“41.8% of students reported cutting the size of their meals because they did not have enough money for food,” HRAC reported. “On average, this occurred on almost 10 of the past 30 days. Almost 9% of students indicated that they did not eat for a whole day because there was not enough money for food. On average, this occurred on approximately 6 of the past 30 days.”

Wilson said the need for an efficient food pantry for PSU students is dire in this current economic climate. McGrath explained how—with the new pantry space and some new implementations—they hope to serve the PSU community better while ensuring the safety of their staff.

“Hopefully having this expanded space will make it also safer for staff, where we have less of a trip hazard,” McGrath said. “Also, it can help encourage better lifting habits, because we had a little bit of a back-strain issue this past year with how much food we’re moving.”

McGrath said their numbers have increased mainly due to their decision to remove some patron restrictions. “Two years ago, we were doing about… 50–60 people a day on average, and that had been a historic norm,” McGrath said. “I think one of the things that was holding us back was that we had restrictions on how much people could take and how many times people could visit a week.”

“Now, we’ve removed restrictions on how much people can take,” McGrath said. “We have recommendations, but it’s completely up to the students whether they’re going to follow those. And also we have no restrictions on how often people can come. They can come every day. They can even come twice a day… Removing those restrictions was definitely a huge step and moving towards open distribution was a huge step in just making it more worthwhile for patrons to come.”

Most of the pantry’s food comes from the Oregon Food Bank, a nonprofit which collects and distributes food through a network of 21 regional food banks and more than 1,400 food-assistance sites. In the coming months, McGrath said they want to request an additional pick-up order from the food bank, which they started doing last year but had to stop over the summer due to a decrease in patronage and lack of staff.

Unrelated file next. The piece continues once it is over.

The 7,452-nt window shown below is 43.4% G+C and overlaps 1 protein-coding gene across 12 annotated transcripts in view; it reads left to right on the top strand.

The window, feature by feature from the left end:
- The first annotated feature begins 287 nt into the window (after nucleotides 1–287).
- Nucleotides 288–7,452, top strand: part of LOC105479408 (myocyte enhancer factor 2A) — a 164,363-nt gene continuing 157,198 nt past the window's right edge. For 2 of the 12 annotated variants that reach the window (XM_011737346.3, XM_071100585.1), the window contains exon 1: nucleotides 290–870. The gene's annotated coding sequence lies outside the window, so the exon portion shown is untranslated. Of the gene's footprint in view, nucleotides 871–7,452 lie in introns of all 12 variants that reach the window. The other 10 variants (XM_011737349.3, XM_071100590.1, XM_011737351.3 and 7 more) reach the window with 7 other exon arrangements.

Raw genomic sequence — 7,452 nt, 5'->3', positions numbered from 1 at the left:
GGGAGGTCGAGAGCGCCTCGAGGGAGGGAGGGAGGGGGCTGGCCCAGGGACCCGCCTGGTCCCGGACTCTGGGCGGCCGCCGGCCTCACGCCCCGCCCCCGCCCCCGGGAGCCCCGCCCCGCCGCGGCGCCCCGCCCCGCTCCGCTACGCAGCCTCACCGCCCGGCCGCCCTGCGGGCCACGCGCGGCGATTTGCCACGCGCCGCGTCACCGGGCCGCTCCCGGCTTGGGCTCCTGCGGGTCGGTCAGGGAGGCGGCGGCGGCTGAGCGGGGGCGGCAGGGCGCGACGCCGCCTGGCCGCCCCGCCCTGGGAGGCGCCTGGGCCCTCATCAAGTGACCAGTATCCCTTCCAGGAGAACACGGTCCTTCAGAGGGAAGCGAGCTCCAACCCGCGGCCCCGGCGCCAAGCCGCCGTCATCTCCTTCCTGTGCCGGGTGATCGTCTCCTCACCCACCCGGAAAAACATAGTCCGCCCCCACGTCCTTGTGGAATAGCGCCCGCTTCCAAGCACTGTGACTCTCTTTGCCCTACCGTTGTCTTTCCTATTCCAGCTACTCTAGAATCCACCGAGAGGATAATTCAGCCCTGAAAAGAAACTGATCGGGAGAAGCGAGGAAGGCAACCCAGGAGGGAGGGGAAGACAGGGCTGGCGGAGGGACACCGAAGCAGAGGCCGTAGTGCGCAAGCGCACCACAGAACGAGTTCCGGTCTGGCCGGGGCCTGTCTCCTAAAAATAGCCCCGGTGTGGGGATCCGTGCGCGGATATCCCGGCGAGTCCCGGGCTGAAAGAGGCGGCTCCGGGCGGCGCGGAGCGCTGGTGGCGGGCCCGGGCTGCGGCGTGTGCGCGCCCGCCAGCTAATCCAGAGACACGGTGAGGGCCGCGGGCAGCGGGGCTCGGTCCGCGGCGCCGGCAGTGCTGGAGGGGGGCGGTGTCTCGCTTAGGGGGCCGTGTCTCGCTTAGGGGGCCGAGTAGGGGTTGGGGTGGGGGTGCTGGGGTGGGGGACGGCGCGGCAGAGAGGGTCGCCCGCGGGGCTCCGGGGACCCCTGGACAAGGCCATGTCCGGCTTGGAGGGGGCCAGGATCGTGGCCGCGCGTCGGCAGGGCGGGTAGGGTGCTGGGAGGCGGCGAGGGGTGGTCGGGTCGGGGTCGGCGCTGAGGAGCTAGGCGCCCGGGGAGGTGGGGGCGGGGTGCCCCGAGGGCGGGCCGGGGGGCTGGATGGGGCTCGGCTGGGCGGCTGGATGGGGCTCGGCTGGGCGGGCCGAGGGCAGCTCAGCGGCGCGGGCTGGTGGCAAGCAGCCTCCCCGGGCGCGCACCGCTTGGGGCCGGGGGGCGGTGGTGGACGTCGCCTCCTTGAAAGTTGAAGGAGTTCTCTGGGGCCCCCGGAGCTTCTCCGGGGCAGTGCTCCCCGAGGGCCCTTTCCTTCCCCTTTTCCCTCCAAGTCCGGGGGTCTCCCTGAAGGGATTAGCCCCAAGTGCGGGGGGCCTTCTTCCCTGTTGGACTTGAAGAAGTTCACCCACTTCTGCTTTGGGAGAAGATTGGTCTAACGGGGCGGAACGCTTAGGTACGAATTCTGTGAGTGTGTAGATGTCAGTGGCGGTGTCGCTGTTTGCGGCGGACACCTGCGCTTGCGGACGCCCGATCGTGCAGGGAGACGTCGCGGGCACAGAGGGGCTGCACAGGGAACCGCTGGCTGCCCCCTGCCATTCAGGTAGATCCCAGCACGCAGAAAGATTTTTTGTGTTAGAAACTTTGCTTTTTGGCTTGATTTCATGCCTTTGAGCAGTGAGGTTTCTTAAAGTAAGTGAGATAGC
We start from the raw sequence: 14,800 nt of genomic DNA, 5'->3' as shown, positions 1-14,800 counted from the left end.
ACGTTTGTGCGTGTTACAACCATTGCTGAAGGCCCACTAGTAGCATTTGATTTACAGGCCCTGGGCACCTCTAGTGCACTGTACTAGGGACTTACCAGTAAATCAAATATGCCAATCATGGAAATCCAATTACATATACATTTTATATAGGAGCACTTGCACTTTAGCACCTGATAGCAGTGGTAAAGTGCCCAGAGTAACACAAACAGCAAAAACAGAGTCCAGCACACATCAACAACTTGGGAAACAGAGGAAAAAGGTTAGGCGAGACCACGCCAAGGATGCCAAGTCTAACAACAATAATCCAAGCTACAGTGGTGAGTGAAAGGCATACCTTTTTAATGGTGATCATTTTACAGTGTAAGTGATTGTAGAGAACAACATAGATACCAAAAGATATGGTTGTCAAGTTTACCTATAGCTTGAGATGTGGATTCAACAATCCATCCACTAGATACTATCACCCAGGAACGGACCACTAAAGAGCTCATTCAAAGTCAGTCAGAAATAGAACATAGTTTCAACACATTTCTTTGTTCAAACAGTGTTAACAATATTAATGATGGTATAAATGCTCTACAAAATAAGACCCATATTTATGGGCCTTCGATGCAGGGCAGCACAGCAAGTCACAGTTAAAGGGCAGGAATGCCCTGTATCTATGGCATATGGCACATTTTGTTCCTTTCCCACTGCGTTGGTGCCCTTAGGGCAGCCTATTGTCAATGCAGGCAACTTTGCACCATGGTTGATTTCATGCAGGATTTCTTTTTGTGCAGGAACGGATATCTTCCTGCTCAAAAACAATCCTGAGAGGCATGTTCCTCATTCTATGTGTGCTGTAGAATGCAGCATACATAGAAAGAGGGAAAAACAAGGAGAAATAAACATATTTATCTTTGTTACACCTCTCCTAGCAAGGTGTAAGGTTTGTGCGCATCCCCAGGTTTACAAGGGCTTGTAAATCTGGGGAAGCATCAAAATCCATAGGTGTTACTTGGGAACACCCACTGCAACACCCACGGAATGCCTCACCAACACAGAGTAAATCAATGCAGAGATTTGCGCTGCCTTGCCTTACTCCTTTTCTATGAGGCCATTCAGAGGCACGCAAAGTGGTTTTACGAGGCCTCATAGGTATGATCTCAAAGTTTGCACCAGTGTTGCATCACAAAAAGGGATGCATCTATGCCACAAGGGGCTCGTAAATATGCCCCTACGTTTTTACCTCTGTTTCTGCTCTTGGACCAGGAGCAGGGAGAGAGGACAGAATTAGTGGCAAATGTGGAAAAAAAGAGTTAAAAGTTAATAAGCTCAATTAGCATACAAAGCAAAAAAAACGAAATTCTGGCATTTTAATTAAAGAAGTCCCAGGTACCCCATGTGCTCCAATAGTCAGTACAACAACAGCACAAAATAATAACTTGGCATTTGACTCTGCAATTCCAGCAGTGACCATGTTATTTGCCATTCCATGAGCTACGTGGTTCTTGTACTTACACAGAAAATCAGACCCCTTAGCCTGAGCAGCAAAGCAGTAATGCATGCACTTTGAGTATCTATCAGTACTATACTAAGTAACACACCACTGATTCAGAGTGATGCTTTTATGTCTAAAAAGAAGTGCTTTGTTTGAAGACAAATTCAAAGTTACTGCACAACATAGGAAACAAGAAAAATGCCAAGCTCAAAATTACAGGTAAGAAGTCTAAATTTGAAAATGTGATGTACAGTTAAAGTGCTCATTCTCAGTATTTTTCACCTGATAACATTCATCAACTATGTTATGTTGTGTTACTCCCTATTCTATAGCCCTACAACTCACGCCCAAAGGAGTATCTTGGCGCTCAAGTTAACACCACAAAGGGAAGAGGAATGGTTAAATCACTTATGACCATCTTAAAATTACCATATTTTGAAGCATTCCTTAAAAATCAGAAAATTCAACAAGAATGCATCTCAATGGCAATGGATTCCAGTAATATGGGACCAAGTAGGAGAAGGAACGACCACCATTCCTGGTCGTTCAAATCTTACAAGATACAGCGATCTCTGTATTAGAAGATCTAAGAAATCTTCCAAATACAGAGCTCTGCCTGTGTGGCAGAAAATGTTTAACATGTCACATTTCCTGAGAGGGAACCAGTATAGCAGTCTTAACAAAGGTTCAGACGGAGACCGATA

Additionally, they will start a mini-pantry program which will place smaller food pantries in different locations around campus to serve underserved communities, such as people with mobility issues or time constraints preventing them from visiting the pantry.

They also plan to work alongside unions at PSU to ensure members have access to pantry services and to establish a collaborative relationship with the Basic Needs Hub. To do this, McGrath explained how they would need to move away from being an entirely student-operated organization and gain funding to hire at least one full-time staff member. They plan to ask the Student Fee Committee for a budget expansion and hope to avoid budget cuts.

“Trying to serve this many people with fewer staff [members] is hard,” McGrath said. “I won’t say impossible—it’s close to impossible—but it’s very hard. We feel like having this robust of a food pantry really makes Portland State University stand out amongst all of the universities. And just solidifying that and having someone who will stay with the job and just continue the success—potentially for decades—would really be helpful, but to do that we need more funding.”